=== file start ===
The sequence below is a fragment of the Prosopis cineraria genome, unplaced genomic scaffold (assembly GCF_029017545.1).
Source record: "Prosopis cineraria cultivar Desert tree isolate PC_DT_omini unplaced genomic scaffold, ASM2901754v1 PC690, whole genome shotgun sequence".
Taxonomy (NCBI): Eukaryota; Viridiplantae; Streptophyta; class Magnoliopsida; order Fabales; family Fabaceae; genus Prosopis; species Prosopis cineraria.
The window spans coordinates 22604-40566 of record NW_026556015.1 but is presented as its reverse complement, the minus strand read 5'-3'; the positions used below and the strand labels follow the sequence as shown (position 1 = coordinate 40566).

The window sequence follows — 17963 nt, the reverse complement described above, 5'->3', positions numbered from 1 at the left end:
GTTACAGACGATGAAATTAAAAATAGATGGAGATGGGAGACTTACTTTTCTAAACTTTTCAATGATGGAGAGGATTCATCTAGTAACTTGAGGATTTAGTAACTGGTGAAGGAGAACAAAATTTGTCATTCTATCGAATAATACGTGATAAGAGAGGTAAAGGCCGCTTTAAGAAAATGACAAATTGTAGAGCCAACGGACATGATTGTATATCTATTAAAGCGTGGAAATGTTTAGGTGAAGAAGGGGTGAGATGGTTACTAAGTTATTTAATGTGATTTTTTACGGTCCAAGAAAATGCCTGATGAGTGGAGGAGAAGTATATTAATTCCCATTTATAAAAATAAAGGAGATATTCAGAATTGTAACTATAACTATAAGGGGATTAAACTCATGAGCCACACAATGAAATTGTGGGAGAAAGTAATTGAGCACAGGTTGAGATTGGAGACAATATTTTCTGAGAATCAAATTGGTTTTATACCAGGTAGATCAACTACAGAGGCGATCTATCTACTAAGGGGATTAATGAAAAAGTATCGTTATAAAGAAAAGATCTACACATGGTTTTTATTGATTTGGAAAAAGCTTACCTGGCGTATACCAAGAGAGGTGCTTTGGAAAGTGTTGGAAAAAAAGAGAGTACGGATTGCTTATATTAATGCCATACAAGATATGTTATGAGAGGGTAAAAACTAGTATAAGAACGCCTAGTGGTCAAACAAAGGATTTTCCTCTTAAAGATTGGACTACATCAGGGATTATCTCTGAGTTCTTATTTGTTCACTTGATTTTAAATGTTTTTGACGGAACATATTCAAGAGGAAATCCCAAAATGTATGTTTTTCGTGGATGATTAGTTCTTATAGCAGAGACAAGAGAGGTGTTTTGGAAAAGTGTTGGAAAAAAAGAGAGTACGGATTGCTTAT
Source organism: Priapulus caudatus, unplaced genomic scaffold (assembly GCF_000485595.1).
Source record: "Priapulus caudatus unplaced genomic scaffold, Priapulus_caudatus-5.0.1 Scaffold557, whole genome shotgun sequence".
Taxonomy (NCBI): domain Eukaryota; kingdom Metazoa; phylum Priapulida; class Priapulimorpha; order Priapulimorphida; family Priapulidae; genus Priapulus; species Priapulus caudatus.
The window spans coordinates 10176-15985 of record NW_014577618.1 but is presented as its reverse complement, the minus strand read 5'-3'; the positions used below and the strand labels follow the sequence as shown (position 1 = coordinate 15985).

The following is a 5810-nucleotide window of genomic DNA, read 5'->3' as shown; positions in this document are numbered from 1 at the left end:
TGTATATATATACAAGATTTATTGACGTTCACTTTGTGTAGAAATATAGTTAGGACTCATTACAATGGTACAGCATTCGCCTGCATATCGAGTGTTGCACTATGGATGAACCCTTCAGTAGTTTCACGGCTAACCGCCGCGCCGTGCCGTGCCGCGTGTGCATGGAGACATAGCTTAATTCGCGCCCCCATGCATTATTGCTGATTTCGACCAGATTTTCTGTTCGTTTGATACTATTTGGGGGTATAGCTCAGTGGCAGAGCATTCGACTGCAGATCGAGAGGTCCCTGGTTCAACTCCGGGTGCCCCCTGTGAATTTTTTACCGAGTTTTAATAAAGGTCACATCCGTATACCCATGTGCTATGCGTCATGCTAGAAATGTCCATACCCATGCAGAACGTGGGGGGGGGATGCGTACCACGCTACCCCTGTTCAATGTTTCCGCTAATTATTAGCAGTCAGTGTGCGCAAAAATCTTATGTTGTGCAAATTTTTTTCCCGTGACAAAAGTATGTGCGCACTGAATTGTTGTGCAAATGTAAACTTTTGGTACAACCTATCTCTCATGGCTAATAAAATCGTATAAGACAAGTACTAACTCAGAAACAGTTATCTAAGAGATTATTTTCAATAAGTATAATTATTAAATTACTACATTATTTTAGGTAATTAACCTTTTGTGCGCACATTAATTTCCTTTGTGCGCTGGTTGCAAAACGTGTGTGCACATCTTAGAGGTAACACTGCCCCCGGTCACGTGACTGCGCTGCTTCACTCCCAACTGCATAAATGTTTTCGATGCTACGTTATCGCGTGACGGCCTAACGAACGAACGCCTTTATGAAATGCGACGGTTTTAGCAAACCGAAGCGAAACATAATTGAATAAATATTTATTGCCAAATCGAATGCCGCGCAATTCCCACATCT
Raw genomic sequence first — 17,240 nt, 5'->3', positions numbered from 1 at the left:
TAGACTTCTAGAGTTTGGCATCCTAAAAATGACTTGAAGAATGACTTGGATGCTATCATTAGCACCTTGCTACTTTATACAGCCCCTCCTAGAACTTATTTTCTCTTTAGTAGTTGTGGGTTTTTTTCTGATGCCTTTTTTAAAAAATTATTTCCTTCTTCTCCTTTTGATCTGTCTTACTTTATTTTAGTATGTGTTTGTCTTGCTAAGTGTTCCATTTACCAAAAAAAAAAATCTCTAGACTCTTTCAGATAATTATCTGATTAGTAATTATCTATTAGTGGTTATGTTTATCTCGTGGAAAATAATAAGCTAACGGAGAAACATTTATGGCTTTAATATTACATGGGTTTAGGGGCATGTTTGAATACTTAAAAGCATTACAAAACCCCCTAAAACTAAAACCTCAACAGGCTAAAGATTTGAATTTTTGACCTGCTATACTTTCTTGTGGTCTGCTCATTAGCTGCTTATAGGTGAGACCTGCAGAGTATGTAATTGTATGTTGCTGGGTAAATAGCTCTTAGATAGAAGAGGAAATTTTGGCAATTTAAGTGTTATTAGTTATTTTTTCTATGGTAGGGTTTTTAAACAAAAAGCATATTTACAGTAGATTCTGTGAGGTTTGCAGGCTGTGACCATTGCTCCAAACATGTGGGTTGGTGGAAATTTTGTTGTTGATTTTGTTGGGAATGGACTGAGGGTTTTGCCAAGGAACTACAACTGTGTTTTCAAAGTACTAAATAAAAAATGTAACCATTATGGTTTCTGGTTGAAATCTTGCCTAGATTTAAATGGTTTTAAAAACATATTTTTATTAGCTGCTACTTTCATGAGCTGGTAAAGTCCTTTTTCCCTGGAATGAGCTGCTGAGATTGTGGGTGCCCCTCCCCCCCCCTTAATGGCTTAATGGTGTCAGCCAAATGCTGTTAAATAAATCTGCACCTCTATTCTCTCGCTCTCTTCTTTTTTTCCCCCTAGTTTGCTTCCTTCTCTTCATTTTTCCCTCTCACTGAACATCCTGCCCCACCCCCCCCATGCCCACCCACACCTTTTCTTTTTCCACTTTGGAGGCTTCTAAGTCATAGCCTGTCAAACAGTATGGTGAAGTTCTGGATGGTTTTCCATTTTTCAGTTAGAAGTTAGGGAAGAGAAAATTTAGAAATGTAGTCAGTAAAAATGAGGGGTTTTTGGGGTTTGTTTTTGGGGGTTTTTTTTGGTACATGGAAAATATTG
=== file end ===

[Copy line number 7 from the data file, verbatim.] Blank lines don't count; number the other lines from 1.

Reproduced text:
Source organism: Priapulus caudatus, unplaced genomic scaffold (assembly GCF_000485595.1).